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I am creating a board game using Actionscript 3.0. I've finished it to the point of the game playable with (computer players making random decision). I'm now working to create an AI framework/module ( Designing and creating classes that will be used to drive the AI). Is there a commonly/popular approach on creating an AI framework)? I've searhed around abit and could only find algorithms and sample codes. What I'm not looking for game/code specifics but more to thinking process in designing and modeling the AI.

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Related: gamedev.stackexchange.com/questions/217/… –  Tetrad Dec 16 '10 at 20:05

3 Answers 3

up vote 5 down vote accepted

The AI broadly depends of what is it supposed to do. What I mean is that so many kinds of AI exist that it is impossible to just cover them all.

For your specific purpose of a board game (or at least, a perfect information game) you usually use minmax trees and all the possible optimizations starting from there. (eg AB-pruning).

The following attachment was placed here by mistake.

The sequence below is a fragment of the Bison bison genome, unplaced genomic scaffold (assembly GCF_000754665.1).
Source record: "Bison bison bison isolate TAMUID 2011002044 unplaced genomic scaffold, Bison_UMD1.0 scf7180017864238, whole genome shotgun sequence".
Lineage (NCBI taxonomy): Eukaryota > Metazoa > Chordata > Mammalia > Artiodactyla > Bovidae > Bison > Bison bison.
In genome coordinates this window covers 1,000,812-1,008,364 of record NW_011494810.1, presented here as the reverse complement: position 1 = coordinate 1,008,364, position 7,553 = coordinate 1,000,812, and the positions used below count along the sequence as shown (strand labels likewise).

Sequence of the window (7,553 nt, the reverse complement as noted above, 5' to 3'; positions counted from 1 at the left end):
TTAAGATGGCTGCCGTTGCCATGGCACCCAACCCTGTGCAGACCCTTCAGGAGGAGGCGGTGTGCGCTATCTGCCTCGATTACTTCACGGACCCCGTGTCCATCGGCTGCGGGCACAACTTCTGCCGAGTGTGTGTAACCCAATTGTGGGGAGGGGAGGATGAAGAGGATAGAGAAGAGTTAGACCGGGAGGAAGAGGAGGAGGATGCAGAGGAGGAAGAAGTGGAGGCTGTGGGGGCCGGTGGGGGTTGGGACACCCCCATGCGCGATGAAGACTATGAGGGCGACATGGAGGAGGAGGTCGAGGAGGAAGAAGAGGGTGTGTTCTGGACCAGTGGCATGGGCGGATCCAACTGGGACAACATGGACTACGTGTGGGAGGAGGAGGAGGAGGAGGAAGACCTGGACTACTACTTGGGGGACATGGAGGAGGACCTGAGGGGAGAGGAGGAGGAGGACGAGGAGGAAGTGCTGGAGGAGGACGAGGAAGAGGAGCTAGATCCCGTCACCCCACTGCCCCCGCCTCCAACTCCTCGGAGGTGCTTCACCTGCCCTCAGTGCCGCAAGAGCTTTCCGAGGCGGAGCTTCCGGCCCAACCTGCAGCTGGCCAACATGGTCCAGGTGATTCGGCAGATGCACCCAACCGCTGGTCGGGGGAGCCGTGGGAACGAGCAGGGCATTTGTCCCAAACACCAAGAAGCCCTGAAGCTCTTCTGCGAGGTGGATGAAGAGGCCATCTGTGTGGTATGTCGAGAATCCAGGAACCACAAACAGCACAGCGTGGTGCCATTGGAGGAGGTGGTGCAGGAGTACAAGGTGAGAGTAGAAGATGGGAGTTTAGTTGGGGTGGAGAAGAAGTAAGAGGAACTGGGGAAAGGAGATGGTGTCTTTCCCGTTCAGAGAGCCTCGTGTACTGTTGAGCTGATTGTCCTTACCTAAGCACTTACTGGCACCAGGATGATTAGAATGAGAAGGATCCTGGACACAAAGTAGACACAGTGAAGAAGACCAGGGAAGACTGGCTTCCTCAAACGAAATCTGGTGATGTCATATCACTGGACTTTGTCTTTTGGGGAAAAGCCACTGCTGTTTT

These algorithm can easily be developed as a framework since what you really need are basically 2 functions:

  • a function (game state, player) -> game state list, which computes all the possible moves from a specific state of the game for a player
  • a function (game state, player) -> float which is the kernel of the algorithm. This function is used to evaluate how good is a state for a specific player. This is the heuristic involved, and it is what you will tweak of the whole algorithm to make your AI more cleaver.

One you build the main algorithm (which goes recursively over a tree) you could easily adapt it to whatever board game you like by modifying just the two functions described above.

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Behavior trees have been growing in popularity lately as a way to partially decouple game logic from AI flow. You will probably want to find a library that implements the basic elements though, it is annoying to write from scratch.

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I don't think there's a generic approach because AI is not so much a component or a system as a broad classification of algorithms, many of which do entirely different things. There is no standard interface that could be applied to them all, nor a standard representation that could be used across them.

You need to decide exactly which parts of your program require an AI approach (eg. picking a move to make), then select an algorithm that facilitates that (eg. minimax).

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